It’s spring! (Or it’s getting there, depending on where you live.) Warmer temperatures mean flowers, sunny skies, and the first crops of the year. And once those early crops start ripening, farmers markets start gearing up to sell local produce. Even under the coronavirus outbreak, many states have let farmers markets stay open (with social-distancing rules in place, of course).
Demand for local food has grown rapidly in the past 10-20 years, and farmers markets account for a lot of the revenue earned by selling it. You’ve probably heard people tout the benefits of local food before. And it’s natural, when you hear about a particular diet, to wonder if it actually provides all the benefits people claim. Is local food always better? Does it make that much of a difference?
The difficulty with a question like “Is local food better?” is that there’s a lot of ways to measure “better.” Better in terms of health? Environmental impact? Farmers’ profits? Let’s look at each of those aspects.
What Do We Mean by “Local Food?”
A quick note before we start, though: there’s no universally-accepted definition of “local food.” Some people call goods produced within 400 miles of the store or market “local;” others restrict that range to 100 miles. Still others say anything grown in-state counts as local. We mention this just so you’re aware of the uncertainty and know to ask people to clarify their definition of ”local food.” (We didn’t use a specific definition when researching this article — that’s not ideal, but studies don’t always give their definition and we didn’t want to discard any sources.)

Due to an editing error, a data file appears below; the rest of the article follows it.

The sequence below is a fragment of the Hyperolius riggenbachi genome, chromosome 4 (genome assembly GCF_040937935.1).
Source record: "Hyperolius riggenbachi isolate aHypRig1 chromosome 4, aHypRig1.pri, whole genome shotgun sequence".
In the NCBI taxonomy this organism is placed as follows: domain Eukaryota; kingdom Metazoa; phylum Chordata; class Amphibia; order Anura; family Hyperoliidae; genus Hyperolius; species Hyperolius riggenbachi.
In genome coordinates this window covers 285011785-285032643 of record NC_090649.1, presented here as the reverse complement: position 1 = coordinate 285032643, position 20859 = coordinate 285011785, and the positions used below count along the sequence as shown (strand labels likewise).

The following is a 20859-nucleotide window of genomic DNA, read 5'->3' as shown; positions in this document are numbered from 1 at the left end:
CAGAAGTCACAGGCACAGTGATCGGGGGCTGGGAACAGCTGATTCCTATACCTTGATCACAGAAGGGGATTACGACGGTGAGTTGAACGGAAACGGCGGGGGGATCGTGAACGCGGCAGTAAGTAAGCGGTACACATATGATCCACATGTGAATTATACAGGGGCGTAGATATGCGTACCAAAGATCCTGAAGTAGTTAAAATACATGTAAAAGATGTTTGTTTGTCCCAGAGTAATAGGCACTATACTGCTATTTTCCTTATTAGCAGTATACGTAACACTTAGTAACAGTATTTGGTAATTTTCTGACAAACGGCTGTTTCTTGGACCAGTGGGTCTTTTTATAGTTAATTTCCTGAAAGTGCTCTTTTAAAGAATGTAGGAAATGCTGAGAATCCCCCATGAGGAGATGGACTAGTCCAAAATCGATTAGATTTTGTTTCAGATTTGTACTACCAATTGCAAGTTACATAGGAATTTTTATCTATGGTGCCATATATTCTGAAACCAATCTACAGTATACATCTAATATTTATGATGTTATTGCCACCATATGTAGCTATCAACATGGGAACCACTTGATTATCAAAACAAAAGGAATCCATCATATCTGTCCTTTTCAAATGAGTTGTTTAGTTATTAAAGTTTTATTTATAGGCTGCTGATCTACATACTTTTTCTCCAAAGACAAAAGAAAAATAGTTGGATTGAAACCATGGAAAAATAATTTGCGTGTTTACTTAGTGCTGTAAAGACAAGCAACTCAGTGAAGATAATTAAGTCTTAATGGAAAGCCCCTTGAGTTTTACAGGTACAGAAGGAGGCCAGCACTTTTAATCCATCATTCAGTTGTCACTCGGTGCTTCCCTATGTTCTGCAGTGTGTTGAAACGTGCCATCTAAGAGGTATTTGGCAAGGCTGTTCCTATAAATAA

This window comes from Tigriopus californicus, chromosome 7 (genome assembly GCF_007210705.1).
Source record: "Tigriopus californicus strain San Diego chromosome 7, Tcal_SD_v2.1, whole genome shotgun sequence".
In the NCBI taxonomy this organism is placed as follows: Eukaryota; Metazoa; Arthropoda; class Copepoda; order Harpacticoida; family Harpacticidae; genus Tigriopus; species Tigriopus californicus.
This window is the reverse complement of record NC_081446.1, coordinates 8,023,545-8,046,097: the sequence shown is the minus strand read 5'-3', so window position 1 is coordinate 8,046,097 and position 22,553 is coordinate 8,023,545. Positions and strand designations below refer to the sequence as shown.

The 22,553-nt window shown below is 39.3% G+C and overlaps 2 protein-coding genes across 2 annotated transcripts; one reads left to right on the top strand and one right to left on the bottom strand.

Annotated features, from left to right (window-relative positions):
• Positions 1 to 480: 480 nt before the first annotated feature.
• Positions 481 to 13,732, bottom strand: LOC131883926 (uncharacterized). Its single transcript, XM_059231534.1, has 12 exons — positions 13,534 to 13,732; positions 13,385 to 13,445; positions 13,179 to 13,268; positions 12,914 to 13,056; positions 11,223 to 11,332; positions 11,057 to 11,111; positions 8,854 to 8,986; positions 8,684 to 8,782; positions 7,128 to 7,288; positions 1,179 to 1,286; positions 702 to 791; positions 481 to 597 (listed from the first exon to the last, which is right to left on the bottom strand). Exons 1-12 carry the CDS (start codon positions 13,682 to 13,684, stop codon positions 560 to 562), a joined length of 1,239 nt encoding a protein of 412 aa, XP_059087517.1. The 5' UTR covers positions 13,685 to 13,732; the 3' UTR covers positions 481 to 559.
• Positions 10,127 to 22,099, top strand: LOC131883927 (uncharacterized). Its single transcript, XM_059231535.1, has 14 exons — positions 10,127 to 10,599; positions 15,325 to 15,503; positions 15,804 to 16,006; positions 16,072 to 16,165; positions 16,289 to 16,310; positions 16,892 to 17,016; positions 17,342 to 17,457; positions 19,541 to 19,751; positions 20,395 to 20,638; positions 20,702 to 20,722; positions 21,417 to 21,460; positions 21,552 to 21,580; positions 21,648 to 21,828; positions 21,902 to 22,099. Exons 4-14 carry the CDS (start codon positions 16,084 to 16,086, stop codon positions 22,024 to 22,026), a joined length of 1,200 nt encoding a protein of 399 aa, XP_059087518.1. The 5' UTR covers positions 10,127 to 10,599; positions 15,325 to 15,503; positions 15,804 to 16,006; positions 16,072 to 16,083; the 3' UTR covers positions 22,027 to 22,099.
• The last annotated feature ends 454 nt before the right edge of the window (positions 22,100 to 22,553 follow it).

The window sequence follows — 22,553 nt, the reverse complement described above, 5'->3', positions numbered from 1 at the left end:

Is Local Food Better for Your Health?
Now, to the specifics. One common argument is that local food is fresher because it has to travel less. That’s sometimes true, but not always. Freshness doesn’t just depend on quick transport; maintaining cool temperatures around the produce is equally important to keeping it fresh. Local farmers aren’t necessarily able to do that better than industrial shippers. The USDA, citing a couple scientific studies, concluded that it’s not clear whether shorter shipping makes food inherently fresher.
Other studies, though, have found a correlation between the presence of local food markets and better health in the surrounding communities (measured by things like lower BMIs or diabetes rates). More specifically, two studies found a link between higher consumption of local food and lower county-wide obesity rates.
As encouraging as these studies are, the trouble is that it’s hard to say that greater nutrition in the food caused these results. One research organization points out that it’s possible the causality goes the other way. Maybe communities whose people are more concerned about health (and thus healthier to begin with) simply are more likely to support local food markets. It’s also just hard to measure how much or whether local food affects health, because it’s difficult to prove consumers ate better specifically because local food was available.
Is Local Food Better for the Environment?